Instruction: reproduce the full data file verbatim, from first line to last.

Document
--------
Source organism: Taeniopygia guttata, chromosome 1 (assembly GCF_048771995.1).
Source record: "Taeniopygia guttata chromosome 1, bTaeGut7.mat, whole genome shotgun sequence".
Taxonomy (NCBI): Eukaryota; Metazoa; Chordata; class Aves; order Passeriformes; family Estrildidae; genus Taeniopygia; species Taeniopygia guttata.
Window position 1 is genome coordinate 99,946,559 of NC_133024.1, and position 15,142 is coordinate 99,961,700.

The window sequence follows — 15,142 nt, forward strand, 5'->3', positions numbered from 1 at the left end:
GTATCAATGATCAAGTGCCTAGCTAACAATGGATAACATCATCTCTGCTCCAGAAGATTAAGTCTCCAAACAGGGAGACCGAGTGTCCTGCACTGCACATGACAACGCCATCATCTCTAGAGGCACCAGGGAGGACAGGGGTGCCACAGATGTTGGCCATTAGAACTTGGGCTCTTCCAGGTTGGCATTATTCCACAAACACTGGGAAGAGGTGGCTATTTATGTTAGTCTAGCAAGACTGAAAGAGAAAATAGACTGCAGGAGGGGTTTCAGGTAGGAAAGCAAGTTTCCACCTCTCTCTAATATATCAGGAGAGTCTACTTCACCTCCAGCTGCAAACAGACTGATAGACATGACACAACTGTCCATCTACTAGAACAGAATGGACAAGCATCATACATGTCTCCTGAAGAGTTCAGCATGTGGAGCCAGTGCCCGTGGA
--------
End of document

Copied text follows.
Source organism: Taeniopygia guttata, chromosome 1 (assembly GCF_048771995.1).
Source record: "Taeniopygia guttata chromosome 1, bTaeGut7.mat, whole genome shotgun sequence".
Taxonomy (NCBI): Eukaryota; Metazoa; Chordata; class Aves; order Passeriformes; family Estrildidae; genus Taeniopygia; species Taeniopygia guttata.
Window position 1 is genome coordinate 99,946,559 of NC_133024.1, and position 15,142 is coordinate 99,961,700.

The window sequence follows — 15,142 nt, forward strand, 5'->3', positions numbered from 1 at the left end:
GTATCAATGATCAAGTGCCTAGCTAACAATGGATAACATCATCTCTGCTCCAGAAGATTAAGTCTCCAAACAGGGAGACCGAGTGTCCTGCACTGCACATGACAACGCCATCATCTCTAGAGGCACCAGGGAGGACAGGGGTGCCACAGATGTTGGCCATTAGAACTTGGGCTCTTCCAGGTTGGCATTATTCCACAAACACTGGGAAGAGGTGGCTATTTATGTTAGTCTAGCAAGACTGAAAGAGAAAATAGACTGCAGGAGGGGTTTCAGGTAGGAAAGCAAGTTTCCACCTCTCTCTAATATATCAGGAGAGTCTACTTCACCTCCAGCTGCAAACAGACTGATAGACATGACACAACTGTCCATCTACTAGAACAGAATGGACAAGCATCATACATGTCTCCTGAAGAGTTCAGCATGTGGAGCCAGTGCCCGTGGA